Recent Appeals Court Case Highlights An Employer’s Potential Liability For An Employee Outrageously Overstepping the Bounds
On a dark and stormy night, your employee abuses her access to your electronic data systems and snoops in an insurance database to dig for confidential information. She succeeds and then turns that secret information over to her convict boyfriend. The felon then uses it to physically intimidate a witness. The boyfriend is caught. Both the employee and her boyfriend confess to their wrongful and criminal actions. Clearly, the employee was acting outside the scope of her employment and you as the employer cannot be held responsible by the intimidated witness? Or can you?
The Massachusetts Appeals Court was recently asked this very question. And just before the new year, it came up with a surprising answer. That answer creates yet another “rock and a hard place” choice for employers.
The Information, the Intimidation and the Litigation. In the case, Mark Adams v. Congress Auto Insurance Agency, Inc., Bonnie had a long and successful career history with Acme Insurance Agency, most recently as a customer service manager. In that role, she had access to the data systems of Good Hands.
Good Hands insured Bonnie’s private automobile. Nine years after Bonnie was hired, she lent her car to her boyfriend, Clyde, who was on supervised release following a federal firearms conviction. While driving Bonnie’s vehicle, Clyde led police on a high speed chase which resulted in a crash following which he abandoned the vehicle and fled the scene. Bonnie’s vehicle was totaled and she reported it stolen to the police. She also filed an insurance claim with Good Hands.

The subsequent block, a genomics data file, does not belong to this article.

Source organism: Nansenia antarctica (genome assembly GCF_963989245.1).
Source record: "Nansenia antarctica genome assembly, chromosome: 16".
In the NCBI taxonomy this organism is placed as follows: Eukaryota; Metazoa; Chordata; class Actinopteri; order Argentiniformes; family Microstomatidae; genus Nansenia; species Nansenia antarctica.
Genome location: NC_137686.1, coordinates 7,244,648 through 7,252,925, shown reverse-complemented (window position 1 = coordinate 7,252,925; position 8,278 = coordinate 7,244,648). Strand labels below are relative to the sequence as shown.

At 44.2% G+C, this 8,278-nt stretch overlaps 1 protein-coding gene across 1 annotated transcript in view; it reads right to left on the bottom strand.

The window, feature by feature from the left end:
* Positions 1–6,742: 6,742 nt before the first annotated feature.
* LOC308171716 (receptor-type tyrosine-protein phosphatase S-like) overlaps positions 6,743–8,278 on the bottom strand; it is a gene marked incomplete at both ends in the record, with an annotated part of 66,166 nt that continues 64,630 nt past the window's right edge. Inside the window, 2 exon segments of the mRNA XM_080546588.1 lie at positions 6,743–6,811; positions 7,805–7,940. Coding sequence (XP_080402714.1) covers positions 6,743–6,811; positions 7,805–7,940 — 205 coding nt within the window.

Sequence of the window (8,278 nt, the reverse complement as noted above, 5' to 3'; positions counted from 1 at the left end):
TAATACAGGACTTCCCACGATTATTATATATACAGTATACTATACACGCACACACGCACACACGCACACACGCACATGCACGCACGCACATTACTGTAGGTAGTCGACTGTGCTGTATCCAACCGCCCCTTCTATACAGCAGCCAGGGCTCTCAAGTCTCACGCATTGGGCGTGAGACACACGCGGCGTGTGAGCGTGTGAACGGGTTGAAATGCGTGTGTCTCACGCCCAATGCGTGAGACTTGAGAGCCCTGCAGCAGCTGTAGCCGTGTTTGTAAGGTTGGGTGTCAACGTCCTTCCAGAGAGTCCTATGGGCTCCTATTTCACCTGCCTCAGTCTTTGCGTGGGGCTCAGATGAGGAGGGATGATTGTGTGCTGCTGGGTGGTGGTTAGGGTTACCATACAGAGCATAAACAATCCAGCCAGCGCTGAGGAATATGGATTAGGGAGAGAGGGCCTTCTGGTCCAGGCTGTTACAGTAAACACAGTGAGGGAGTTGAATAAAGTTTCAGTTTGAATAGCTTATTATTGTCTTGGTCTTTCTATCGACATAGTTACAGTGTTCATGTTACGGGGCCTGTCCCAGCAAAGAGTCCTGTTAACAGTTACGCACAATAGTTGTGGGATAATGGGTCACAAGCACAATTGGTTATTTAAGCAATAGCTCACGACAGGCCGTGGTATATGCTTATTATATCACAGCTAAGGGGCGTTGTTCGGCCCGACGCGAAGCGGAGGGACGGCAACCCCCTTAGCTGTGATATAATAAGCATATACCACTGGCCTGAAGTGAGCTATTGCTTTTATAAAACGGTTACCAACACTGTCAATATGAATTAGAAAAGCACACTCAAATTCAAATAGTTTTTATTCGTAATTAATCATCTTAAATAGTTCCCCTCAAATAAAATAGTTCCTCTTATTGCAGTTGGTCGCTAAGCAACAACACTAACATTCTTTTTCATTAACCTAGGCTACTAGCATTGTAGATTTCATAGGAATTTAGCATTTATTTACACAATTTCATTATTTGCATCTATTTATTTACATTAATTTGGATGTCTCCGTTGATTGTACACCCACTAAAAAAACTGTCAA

The owner of the vehicle struck by Clyde, Innocent Bystander, also filed a claim through his own insurer who, in turn, asserted a claim against Good Hands. Somehow, Innocent Bystander was able to identify Clyde as the driver of Bonnie’s vehicle.
Bonnie was not aware of the identity of that claimant. Using (or abusing) her access to Good Hands’ data systems, Bonnie was able to see the notes in Good Hands’ file and learn Innocent Bystander’s identity and his contact information, including his cell phone number and home address. Bonnie then turned that information over to Clyde.
The erstwhile Clyde then telephoned Innocent Bystander claiming to be a Massachusetts State Police officer. He informed Innocent Bystander that the driver of the other car was a “very, very dangerous man with very dangerous friends.” He also warned Innocent Bystander to do himself a favor and shut up or “you will have issues.” Clyde’s “friendly advice” was punctuated with choice profanity.
Innocent Bystander immediately reported the threat to the police. The police visited Acme in an effort to speak with Bonnie, who refused. Sometime later, Acme terminated the employment of Bonnie for “serious misuse of access to confidential information.” Bonnie and Clyde were criminally charged and pled guilty to witness intimidation and conspiracy.